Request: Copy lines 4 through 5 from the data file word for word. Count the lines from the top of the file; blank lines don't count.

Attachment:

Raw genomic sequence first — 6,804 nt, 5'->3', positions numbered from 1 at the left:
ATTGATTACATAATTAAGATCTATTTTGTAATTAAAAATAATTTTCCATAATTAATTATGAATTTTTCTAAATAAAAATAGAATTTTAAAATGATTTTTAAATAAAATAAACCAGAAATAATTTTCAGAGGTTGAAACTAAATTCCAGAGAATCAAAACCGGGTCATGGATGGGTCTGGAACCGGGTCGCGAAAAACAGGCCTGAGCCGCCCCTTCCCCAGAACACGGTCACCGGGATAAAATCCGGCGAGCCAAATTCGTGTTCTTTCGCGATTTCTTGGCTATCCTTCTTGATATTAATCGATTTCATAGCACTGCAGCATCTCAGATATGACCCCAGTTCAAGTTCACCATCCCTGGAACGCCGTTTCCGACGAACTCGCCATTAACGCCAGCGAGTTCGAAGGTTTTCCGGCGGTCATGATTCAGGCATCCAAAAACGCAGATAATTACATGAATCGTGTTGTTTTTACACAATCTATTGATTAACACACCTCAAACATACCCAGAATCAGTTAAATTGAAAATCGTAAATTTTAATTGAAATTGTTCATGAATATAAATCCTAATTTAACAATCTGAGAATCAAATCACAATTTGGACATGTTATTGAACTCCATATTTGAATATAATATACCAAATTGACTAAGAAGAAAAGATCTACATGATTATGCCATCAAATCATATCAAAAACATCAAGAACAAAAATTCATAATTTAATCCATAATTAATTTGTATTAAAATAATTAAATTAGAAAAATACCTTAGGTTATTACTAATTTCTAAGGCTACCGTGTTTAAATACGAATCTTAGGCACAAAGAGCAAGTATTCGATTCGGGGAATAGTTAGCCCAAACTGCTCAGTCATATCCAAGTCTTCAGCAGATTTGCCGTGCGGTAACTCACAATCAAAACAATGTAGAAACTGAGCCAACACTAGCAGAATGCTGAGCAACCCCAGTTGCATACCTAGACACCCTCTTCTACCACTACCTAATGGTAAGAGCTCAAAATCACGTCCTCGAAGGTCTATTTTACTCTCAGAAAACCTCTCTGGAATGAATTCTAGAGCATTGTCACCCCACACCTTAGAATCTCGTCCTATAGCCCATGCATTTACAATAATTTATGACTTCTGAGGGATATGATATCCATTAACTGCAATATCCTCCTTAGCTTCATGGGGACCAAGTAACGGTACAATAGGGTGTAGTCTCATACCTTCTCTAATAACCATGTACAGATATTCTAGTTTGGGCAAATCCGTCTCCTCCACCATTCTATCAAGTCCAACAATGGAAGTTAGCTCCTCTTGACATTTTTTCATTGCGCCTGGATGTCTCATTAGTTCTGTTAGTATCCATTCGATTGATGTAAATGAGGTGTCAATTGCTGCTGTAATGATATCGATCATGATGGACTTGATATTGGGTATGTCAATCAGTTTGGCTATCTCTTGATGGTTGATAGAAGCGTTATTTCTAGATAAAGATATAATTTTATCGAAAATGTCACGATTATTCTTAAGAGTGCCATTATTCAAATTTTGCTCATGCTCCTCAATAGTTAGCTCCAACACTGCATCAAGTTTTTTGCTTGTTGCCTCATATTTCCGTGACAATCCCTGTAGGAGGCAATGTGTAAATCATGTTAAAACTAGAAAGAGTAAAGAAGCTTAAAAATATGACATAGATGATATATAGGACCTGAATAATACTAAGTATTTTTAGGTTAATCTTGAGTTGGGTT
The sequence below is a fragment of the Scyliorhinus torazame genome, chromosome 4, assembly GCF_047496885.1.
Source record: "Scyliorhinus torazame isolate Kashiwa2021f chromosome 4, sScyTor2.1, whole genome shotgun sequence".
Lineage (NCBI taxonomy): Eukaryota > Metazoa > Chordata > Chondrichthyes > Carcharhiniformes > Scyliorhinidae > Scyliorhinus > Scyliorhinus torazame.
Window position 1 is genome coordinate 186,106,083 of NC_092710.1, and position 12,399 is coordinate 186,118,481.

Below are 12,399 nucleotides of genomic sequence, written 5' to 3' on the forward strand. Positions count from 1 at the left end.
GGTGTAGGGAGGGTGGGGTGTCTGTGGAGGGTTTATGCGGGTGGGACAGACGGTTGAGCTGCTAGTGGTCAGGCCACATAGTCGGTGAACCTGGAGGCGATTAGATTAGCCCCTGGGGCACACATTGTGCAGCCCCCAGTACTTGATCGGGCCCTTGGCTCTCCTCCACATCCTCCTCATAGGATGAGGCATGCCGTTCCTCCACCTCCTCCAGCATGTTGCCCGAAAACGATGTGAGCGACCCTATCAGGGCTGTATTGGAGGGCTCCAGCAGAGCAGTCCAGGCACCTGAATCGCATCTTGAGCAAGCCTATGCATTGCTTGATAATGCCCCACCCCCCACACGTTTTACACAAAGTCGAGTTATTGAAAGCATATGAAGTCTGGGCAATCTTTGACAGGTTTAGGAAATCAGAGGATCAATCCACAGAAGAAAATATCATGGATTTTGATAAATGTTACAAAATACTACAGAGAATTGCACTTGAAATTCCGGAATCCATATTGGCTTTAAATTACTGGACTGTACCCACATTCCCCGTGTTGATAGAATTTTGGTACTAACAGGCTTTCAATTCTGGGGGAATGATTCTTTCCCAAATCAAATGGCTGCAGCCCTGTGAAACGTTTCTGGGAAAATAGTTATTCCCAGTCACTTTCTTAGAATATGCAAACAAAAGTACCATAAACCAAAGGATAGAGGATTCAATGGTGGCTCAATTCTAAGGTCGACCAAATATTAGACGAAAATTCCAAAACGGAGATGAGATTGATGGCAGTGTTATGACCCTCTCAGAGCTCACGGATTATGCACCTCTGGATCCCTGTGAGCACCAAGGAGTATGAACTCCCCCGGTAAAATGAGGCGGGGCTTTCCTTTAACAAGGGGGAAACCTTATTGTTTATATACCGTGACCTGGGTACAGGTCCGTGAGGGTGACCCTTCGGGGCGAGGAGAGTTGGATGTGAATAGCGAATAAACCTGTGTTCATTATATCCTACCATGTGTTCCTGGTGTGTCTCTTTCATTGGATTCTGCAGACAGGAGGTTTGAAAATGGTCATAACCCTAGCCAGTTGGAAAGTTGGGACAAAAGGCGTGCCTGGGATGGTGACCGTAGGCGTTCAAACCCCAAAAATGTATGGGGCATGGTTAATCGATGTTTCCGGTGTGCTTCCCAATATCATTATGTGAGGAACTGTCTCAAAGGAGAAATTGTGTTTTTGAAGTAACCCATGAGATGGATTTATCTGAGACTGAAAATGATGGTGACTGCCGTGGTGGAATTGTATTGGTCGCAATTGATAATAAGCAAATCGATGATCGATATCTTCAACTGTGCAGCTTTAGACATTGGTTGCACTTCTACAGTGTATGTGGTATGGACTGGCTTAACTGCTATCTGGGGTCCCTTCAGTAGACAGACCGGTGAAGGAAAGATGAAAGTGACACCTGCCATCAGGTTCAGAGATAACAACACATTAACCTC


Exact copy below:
Source record: "Scyliorhinus torazame isolate Kashiwa2021f chromosome 4, sScyTor2.1, whole genome shotgun sequence".
Lineage (NCBI taxonomy): Eukaryota > Metazoa > Chordata > Chondrichthyes > Carcharhiniformes > Scyliorhinidae > Scyliorhinus > Scyliorhinus torazame.